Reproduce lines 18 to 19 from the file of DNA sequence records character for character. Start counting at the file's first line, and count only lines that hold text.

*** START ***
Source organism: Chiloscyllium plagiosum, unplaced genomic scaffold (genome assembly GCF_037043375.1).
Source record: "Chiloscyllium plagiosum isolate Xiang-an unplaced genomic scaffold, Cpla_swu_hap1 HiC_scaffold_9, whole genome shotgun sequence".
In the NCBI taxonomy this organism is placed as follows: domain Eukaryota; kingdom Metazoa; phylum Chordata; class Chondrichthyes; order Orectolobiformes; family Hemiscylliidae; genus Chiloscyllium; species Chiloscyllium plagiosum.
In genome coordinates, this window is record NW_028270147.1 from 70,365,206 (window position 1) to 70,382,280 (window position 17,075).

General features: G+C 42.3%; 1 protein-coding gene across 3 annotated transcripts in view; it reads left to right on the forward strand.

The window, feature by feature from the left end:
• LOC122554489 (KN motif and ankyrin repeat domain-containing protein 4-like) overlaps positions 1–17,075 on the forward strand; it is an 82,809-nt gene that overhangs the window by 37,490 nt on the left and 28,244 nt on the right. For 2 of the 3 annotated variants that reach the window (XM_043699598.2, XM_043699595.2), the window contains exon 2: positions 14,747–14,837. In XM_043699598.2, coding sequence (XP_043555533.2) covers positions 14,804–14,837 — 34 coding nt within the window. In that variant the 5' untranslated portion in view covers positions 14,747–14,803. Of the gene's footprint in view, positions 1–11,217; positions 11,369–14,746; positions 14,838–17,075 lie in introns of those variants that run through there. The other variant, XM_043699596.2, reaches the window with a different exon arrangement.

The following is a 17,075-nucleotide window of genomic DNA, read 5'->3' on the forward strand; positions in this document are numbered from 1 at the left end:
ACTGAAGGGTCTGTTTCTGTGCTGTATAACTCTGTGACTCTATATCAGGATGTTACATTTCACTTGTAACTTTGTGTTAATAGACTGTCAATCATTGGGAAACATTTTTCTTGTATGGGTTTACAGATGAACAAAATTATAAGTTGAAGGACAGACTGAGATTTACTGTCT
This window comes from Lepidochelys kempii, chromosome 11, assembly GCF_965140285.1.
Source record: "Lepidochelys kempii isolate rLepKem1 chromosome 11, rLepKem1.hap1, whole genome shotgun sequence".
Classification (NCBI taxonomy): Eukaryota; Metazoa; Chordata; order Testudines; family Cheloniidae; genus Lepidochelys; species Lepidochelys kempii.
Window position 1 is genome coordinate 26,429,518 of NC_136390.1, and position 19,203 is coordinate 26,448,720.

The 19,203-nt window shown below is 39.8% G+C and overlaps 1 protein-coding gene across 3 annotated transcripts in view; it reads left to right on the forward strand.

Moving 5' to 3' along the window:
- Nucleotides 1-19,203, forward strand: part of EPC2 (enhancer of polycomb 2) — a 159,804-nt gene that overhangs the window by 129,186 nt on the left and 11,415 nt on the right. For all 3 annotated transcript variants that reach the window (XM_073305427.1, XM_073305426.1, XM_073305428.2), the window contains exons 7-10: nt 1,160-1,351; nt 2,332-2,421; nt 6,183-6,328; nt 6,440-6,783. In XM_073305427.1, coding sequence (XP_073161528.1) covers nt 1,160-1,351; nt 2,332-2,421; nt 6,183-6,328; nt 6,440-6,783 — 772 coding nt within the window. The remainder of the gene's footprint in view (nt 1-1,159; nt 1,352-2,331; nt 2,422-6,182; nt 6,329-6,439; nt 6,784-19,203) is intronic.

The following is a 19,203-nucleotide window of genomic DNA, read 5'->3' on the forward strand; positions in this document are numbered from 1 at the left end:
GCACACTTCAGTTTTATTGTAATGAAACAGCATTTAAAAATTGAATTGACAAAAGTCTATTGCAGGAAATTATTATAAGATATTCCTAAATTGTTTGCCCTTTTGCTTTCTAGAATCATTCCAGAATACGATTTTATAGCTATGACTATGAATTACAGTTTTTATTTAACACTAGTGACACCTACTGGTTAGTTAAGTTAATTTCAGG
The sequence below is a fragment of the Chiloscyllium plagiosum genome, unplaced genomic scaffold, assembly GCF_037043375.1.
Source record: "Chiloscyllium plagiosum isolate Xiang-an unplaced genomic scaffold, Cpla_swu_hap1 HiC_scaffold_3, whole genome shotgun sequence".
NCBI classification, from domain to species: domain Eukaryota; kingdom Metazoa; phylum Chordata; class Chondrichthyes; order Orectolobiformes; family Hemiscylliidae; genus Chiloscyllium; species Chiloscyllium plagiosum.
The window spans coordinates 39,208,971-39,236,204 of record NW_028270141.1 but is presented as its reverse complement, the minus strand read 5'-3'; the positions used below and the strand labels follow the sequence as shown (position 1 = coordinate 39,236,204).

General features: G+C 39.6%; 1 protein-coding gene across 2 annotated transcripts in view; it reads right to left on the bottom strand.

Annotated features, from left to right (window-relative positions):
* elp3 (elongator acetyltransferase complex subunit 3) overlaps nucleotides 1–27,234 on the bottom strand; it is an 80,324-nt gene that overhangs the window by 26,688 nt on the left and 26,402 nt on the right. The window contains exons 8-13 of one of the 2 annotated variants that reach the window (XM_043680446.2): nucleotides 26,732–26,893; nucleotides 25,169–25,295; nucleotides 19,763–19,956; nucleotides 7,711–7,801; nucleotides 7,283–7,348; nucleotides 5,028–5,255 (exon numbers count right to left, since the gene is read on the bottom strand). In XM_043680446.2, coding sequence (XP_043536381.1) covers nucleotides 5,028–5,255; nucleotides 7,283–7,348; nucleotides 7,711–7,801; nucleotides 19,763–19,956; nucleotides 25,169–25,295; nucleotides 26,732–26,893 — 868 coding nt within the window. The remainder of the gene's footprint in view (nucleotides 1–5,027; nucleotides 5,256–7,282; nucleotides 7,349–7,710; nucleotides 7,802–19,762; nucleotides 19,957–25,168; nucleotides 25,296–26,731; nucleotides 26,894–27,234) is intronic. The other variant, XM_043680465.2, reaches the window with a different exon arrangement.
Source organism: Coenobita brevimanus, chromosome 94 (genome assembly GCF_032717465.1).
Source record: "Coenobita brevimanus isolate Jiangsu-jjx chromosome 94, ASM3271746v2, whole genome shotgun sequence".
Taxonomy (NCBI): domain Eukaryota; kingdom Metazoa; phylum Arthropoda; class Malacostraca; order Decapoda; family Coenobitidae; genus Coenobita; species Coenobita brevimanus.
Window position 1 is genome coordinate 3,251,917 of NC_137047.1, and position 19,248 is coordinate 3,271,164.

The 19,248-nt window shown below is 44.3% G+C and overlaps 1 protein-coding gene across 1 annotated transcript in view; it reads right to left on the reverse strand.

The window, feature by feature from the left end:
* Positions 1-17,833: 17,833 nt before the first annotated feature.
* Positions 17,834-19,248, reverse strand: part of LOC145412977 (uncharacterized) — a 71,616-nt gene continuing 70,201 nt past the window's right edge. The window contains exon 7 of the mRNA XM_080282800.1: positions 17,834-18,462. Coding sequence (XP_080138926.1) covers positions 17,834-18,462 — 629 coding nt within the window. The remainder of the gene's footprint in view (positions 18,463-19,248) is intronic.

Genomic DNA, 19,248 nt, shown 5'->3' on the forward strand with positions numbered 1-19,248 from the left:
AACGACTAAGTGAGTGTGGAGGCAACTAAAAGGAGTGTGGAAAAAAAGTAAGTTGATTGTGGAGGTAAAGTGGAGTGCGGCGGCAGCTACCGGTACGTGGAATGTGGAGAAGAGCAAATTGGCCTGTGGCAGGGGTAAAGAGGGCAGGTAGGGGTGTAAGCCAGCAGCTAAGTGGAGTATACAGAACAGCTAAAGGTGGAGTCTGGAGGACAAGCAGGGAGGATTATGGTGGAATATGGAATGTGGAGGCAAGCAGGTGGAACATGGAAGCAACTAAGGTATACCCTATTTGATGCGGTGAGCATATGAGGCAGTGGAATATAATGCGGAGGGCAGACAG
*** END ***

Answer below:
GCACACTTCAGTTTTATTGTAATGAAACAGCATTTAAAAATTGAATTGACAAAAGTCTATTGCAGGAAATTATTATAAGATATTCCTAAATTGTTTGCCCTTTTGCTTTCTAGAATCATTCCAGAATACGATTTTATAGCTATGACTATGAATTACAGTTTTTATTTAACACTAGTGACACCTACTGGTTAGTTAAGTTAATTTCAGG
The sequence below is a fragment of the Chiloscyllium plagiosum genome, unplaced genomic scaffold, assembly GCF_037043375.1.